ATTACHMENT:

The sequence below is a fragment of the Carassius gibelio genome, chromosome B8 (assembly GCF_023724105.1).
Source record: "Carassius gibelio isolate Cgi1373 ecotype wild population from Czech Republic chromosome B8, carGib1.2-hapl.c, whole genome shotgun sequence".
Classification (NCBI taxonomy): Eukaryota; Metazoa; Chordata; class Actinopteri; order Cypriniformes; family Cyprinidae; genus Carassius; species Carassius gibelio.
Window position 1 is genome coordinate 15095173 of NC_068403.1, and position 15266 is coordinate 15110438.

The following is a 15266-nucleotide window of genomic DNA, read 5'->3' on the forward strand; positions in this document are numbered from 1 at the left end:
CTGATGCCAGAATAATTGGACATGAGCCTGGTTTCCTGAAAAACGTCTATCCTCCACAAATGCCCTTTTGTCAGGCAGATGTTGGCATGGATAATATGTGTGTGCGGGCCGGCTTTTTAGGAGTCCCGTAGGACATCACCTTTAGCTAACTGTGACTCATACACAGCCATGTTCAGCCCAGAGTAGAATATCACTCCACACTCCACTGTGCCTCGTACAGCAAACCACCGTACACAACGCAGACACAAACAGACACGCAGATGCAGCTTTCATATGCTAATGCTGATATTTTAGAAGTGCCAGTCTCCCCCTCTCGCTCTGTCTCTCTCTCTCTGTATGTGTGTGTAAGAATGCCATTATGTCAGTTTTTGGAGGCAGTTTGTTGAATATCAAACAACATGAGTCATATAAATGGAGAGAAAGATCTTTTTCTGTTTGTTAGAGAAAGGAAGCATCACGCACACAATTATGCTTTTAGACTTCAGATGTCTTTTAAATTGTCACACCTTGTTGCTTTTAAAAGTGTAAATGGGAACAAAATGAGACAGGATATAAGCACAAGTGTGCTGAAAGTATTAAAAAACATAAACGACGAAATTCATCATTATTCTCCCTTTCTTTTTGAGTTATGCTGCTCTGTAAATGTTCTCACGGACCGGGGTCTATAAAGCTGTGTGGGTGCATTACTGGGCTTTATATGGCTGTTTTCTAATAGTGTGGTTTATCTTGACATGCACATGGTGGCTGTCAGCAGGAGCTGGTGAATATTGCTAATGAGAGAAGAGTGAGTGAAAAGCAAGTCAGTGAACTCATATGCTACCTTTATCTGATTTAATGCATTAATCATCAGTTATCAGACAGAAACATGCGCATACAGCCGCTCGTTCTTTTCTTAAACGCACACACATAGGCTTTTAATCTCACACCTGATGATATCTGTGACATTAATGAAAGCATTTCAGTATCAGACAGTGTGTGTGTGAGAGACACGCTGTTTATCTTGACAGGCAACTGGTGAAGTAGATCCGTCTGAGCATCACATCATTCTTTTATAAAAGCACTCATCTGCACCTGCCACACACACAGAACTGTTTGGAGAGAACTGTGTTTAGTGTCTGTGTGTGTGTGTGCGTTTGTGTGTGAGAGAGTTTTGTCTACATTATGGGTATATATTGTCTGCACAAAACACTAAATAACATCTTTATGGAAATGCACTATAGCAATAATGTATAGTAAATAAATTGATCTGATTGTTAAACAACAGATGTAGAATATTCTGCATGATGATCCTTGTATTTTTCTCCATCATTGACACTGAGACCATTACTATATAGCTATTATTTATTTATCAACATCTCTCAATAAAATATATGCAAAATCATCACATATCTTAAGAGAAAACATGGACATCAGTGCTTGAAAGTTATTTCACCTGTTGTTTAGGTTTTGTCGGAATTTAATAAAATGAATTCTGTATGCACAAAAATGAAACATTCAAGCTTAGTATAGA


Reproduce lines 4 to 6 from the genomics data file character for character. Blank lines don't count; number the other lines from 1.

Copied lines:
Window position 1 is genome coordinate 15095173 of NC_068403.1, and position 15266 is coordinate 15110438.

The following is a 15266-nucleotide window of genomic DNA, read 5'->3' on the forward strand; positions in this document are numbered from 1 at the left end:
CTGATGCCAGAATAATTGGACATGAGCCTGGTTTCCTGAAAAACGTCTATCCTCCACAAATGCCCTTTTGTCAGGCAGATGTTGGCATGGATAATATGTGTGTGCGGGCCGGCTTTTTAGGAGTCCCGTAGGACATCACCTTTAGCTAACTGTGACTCATACACAGCCATGTTCAGCCCAGAGTAGAATATCACTCCACACTCCACTGTGCCTCGTACAGCAAACCACCGTACACAACGCAGACACAAACAGACACGCAGATGCAGCTTTCATATGCTAATGCTGATATTTTAGAAGTGCCAGTCTCCCCCTCTCGCTCTGTCTCTCTCTCTCTGTATGTGTGTGTAAGAATGCCATTATGTCAGTTTTTGGAGGCAGTTTGTTGAATATCAAACAACATGAGTCATATAAATGGAGAGAAAGATCTTTTTCTGTTTGTTAGAGAAAGGAAGCATCACGCACACAATTATGCTTTTAGACTTCAGATGTCTTTTAAATTGTCACACCTTGTTGCTTTTAAAAGTGTAAATGGGAACAAAATGAGACAGGATATAAGCACAAGTGTGCTGAAAGTATTAAAAAACATAAACGACGAAATTCATCATTATTCTCCCTTTCTTTTTGAGTTATGCTGCTCTGTAAATGTTCTCACGGACCGGGGTCTATAAAGCTGTGTGGGTGCATTACTGGGCTTTATATGGCTGTTTTCTAATAGTGTGGTTTATCTTGACATGCACATGGTGGCTGTCAGCAGGAGCTGGTGAATATTGCTAATGAGAGAAGAGTGAGTGAAAAGCAAGTCAGTGAACTCATATGCTACCTTTATCTGATTTAATGCATTAATCATCAGTTATCAGACAGAAACATGCGCATACAGCCGCTCGTTCTTTTCTTAAACGCACACACATAGGCTTTTAATCTCACACCTGATGATATCTGTGACATTAATGAAAGCATTTCAGTATCAGACAGTGTGTGTGTGAGAGACACGCTGTTTATCTTGACAGGCAACTGGTGAAGTAGATCCGTCTGAGCATCACATCATTCTTTTATAAAAGCACTCATCTGCACCTGCCACACACACAGAACTGTTTGGAGAGAACTGTGTTTAGTGTCTGTGTGTGTGTGTGCGTTTGTGTGTGAGAGAGTTTTGTCTACATTATGGGTATATATTGTCTGCACAAAACACTAAATAACATCTTTATGGAAATGCACTATAGCAATAATGTATAGTAAATAAATTGATCTGATTGTTAAACAACAGATGTAGAATATTCTGCATGATGATCCTTGTATTTTTCTCCATCATTGACACTGAGACCATTACTATATAGCTATTATTTATTTATCAACATCTCTCAATAAAATATATGCAAAATCATCACATATCTTAAGAGAAAACATGGACATCAGTGCTTGAAAGTTATTTCACCTGTTGTTTAGGTTTTGTCGGAATTTAATAAAATGAATTCTGTATGCACAAAAATGAAACATTCAAGCTTAGTATAGA